Laura Gibbs

Content Recycling: "From yesterday's Twitter..."

Blog Post created by Laura Gibbs on Sep 10, 2017

People who know me here already know that I am a huge fan of Twitter for class content (images! video! so much goodness), so I am very happy that Twitter works really nicely in Canvas. You can embed Twitter widgets in Canvas quickly and easily (here's an example: An #InstCon Twitter Widget in Under 5 Minutes ), and the way my Twitter content shows up in Twitter is because I have Twitter in the sidebar of my Announcements blog, and I use that blog as the homepage in both my classes. They're open, so you can click and see: Myth-Folklore and Indian Epics. (I use the same Announcements blog for both classes because, in a sense, it is all just one big class; the only difference is what the students are reading in each class.) In the screenshot below, the Twitter stream is there to the right, with a fabulous music video from Karsh Kale at the top of the Twitter stream. What I want to write about in this post is a fun new thing I am doing with the Announcements: I've added a feature called "From yesterday's Twitter" and I use that as a chance for me to scroll through the previous day's items at the class Twitter account, choosing one to feature in the Announcements. In this screenshot from today's announcements, that item is Madeline L'Engle:


Canvas course screenshot


I cannot believe I did not think of doing this sooner! Here are some of the reasons I am very happy about this new feature:


1. It is fun for me! Yes, I am selfish enough to put that reason first. I really enjoy looking back over the past day's Twitter activity to see which item I most want to share again via the announcements.


2. It highlights excellent content. I like to think that all the content I share with the students via the Twitter account is useful in some way, but it's also good to find the really exceptional content to feature. Like in that screenshot: that graphic about Madeline L'Engle and the way she had to persist as a writer is perfect for my class in so many ways. Right now my students notice the Twitter feed in a very random way, and they might not notice it at all (and that's okay; it's totally "extra" in terms of the class content), but this gives them a second chance at some good Twitter stuff. Plus, I can link to the specific tweet so that students who want to explore can also get some ideas about good people to follow at Twitter; this item comes from Debbie Ridpath Ohi, one of my favorite artists at Twitter.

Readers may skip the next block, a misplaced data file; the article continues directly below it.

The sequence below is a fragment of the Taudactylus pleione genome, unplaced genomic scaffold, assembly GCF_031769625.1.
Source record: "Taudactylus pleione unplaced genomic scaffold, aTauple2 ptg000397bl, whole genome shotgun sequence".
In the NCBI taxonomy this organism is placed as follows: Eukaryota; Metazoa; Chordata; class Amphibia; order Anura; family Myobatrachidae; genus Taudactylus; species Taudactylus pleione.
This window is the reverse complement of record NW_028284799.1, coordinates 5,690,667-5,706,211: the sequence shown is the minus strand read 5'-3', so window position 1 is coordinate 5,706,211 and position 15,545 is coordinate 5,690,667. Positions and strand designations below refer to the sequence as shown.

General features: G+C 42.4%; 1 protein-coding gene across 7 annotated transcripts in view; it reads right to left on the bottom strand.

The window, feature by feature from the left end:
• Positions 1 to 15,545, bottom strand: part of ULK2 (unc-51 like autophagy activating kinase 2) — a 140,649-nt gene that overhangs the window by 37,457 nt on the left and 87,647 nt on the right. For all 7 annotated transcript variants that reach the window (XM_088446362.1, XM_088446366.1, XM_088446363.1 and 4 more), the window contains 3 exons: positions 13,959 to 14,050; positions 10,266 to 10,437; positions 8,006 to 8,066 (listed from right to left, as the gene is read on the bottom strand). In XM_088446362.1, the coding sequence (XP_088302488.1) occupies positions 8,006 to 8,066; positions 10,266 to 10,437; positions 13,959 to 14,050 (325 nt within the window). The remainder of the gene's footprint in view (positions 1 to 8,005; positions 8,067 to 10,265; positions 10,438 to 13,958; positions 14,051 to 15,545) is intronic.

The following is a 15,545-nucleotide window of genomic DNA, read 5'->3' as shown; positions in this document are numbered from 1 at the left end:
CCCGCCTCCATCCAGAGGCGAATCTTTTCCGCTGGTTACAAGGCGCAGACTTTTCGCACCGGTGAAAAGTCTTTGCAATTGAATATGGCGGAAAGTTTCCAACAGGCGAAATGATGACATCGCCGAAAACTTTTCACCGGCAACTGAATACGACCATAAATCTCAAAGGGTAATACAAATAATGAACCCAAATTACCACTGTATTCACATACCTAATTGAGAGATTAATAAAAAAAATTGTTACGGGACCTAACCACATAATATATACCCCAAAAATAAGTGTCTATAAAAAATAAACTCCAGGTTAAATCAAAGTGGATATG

3. It reinforces the idea of Twitter as a valuable content source. I don't really use Twitter for conversations and socializing as much as other teachers do (I'm too verbose, as you can see from this blog, ha ha; I mostly socialize online at Google+ where verbosity is not a problem), but I find so much excellent content at Twitter, both for my classes (some of the Indian authors we read are at Twitter!), and also for my professional development as a teacher. I really want my students to know that Twitter can be used in this way, for educational and professional purposes. When students do share their Twitter accounts with me, my impression is that they mostly use it for socializing, although every once in a while I will see students using Twitter for educational / professional purposes, which make me happy: digital literacy for real!


4. It takes no time. It takes me maybe a few minutes to add this content to my Announcements. Almost all the fun/exploration content in the Announcements blog is recycled in this way. Before, though, I recycled content for the Announcements from my own blogs; some of that content also comes from Twitter of course, but with a time delay since I don't have as much time to blog during the school year. I don't know why I didn't realize how easy it would also be to recycle directly from Twitter! For more about recycled blogs in my Announcements, see this CanvasLIVE: Blog-as-Homepage CanvasLIVE Slides


I made other kinds of experimental adjustments to the Announcements for the new semester, some of which are working pretty well, others I am lukewarm about... but adding "yesterday's Twitter" is something that I really like, and I can already tell I will be doing this every semester!